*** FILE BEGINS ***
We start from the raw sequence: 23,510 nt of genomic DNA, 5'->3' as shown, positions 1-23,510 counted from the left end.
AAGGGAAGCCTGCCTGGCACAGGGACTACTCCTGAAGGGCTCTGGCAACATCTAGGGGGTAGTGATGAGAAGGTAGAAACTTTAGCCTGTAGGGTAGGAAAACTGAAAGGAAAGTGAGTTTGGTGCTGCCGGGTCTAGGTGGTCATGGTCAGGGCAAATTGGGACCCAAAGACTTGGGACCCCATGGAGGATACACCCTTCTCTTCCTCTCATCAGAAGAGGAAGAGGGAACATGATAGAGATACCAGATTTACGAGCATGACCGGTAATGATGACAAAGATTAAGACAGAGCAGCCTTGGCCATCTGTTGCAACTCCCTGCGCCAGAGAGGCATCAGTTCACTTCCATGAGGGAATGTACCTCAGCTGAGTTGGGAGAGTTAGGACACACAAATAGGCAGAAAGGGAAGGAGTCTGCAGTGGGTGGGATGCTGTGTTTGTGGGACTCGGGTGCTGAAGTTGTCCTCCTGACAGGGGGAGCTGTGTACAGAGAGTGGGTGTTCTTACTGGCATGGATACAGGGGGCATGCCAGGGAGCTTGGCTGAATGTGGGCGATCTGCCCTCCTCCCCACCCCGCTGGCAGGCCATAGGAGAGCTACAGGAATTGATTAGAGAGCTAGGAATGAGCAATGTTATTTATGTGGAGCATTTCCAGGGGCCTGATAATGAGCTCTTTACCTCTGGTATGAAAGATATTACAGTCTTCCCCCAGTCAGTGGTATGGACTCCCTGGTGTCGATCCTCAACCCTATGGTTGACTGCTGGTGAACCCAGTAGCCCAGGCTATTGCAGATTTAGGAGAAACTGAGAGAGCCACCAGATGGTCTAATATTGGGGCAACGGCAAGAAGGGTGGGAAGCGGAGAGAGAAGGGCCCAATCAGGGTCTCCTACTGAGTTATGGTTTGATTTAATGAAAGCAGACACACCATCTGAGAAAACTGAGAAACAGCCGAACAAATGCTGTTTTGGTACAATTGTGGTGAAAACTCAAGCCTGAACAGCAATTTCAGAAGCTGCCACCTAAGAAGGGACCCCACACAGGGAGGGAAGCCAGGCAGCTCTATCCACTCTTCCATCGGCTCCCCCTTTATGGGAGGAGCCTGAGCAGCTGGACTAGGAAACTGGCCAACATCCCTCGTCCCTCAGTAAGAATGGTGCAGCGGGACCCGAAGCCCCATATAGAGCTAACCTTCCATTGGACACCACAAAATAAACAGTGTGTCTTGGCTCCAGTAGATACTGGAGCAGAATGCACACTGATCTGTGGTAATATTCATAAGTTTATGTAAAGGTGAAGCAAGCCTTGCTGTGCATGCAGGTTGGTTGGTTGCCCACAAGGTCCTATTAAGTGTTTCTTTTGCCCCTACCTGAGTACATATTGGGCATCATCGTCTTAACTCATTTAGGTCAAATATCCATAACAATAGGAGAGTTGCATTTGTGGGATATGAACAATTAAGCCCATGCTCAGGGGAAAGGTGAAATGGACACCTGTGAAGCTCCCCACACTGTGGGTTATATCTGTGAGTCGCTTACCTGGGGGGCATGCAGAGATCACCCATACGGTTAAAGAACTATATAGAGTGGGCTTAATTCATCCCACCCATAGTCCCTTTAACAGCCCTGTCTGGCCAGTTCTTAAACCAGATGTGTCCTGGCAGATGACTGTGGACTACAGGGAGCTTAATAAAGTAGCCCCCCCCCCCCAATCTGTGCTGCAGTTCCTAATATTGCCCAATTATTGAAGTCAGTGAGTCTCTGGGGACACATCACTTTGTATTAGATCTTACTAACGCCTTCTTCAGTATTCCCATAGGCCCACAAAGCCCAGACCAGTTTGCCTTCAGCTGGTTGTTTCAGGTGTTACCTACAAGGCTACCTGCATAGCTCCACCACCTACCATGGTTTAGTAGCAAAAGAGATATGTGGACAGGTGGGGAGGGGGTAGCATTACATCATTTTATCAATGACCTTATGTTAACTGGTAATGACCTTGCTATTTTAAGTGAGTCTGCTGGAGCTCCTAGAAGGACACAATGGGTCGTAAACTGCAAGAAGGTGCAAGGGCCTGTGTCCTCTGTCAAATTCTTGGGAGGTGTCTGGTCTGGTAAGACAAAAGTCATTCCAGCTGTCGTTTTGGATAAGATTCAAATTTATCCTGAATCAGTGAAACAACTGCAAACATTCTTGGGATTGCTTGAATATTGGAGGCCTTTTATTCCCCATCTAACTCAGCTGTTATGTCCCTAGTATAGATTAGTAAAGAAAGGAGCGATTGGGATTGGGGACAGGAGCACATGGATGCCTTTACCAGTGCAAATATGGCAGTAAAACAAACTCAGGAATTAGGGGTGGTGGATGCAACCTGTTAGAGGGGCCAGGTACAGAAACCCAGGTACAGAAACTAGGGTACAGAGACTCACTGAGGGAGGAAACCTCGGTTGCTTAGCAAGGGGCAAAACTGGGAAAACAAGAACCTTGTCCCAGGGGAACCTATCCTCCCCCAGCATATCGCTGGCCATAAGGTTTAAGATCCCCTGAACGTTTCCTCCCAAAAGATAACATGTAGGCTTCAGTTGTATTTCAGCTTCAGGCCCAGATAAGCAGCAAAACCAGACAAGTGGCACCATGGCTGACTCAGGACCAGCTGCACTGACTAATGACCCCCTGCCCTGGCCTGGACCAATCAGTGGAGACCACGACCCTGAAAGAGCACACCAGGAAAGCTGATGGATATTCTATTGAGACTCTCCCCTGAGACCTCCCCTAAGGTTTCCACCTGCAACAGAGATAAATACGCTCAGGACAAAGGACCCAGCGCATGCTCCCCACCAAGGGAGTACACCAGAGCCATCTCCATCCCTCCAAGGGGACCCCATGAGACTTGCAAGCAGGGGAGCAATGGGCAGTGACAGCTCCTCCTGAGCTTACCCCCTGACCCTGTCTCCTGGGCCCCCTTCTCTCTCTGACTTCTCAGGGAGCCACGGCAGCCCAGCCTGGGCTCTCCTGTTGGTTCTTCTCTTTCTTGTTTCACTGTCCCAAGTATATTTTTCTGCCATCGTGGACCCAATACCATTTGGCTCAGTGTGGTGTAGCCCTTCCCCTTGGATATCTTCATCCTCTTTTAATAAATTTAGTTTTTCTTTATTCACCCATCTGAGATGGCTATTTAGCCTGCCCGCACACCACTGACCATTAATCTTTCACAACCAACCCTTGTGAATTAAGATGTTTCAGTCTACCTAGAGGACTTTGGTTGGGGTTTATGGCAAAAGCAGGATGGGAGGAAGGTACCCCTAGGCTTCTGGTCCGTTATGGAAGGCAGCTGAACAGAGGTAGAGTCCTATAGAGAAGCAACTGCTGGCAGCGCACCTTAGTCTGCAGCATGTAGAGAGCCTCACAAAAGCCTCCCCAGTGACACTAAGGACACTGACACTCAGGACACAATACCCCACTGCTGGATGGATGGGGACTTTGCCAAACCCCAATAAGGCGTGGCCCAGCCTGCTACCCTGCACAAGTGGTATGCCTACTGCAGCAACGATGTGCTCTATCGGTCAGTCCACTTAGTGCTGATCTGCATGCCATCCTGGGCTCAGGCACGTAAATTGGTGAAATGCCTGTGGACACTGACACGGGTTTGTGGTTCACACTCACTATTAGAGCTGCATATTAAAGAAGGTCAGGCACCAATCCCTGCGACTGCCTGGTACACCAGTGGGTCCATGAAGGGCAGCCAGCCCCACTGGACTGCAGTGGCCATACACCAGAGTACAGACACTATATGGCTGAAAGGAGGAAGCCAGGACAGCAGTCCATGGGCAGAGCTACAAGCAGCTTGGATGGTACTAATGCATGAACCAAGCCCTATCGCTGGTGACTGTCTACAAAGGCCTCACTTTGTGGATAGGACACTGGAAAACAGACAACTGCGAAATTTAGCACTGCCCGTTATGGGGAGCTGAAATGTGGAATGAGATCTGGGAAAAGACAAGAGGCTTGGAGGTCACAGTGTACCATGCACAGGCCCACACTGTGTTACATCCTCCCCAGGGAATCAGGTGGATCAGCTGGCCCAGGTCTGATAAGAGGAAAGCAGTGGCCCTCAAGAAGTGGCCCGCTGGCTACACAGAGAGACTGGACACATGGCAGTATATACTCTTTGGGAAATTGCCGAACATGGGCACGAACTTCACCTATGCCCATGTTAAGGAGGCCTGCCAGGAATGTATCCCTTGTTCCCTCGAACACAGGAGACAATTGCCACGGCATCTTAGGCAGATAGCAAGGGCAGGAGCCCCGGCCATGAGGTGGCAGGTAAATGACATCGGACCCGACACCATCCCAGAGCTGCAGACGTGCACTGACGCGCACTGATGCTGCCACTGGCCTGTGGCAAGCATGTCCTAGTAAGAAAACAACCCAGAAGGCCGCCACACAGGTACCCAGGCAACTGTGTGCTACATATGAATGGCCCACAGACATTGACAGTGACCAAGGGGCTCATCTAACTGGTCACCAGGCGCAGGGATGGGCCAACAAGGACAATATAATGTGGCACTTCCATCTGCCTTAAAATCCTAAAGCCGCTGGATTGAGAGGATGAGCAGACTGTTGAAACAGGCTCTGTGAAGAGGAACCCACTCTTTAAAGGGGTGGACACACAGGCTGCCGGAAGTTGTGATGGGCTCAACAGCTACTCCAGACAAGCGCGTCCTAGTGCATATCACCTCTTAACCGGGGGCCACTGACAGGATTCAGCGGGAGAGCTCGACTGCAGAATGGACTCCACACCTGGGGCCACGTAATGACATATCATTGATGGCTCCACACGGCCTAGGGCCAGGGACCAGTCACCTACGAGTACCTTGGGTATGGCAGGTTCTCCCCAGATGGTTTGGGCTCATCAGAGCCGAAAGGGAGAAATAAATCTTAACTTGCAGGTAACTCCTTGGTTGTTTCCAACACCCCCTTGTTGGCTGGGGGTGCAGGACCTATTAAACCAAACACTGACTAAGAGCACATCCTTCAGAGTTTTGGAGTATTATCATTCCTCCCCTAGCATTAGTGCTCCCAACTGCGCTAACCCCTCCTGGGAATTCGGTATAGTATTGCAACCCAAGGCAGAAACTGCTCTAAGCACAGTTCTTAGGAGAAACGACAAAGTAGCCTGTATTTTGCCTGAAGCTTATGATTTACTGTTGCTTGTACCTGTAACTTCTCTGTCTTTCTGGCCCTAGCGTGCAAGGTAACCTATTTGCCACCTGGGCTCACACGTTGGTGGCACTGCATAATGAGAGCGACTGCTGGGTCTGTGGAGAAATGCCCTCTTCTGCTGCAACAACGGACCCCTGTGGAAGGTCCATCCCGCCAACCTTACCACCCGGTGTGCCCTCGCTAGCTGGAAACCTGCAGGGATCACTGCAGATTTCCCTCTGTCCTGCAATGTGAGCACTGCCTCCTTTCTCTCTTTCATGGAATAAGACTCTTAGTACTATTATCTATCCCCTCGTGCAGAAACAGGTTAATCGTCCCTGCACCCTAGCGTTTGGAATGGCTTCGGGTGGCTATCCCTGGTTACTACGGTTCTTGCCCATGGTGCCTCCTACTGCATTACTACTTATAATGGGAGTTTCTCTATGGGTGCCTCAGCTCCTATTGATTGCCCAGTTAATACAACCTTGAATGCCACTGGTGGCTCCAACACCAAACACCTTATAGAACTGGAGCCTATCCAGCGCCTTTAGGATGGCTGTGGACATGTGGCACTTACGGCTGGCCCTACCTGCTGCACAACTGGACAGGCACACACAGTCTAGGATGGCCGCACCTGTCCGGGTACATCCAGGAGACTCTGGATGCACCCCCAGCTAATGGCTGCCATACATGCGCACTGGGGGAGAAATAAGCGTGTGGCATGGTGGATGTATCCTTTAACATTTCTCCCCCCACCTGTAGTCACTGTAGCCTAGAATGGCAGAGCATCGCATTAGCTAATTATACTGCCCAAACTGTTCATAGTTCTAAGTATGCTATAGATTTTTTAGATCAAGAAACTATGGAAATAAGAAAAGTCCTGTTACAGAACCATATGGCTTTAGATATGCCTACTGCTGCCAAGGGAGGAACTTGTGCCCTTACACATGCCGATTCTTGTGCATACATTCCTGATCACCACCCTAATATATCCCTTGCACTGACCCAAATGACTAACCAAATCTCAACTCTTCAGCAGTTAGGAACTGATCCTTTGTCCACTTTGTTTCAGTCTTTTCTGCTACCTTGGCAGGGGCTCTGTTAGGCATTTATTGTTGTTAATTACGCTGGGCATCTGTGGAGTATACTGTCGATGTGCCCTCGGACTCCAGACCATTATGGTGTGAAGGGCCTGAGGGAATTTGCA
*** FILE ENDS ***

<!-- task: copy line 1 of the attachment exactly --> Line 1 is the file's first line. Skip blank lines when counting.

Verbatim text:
We start from the raw sequence: 23,510 nt of genomic DNA, 5'->3' as shown, positions 1-23,510 counted from the left end.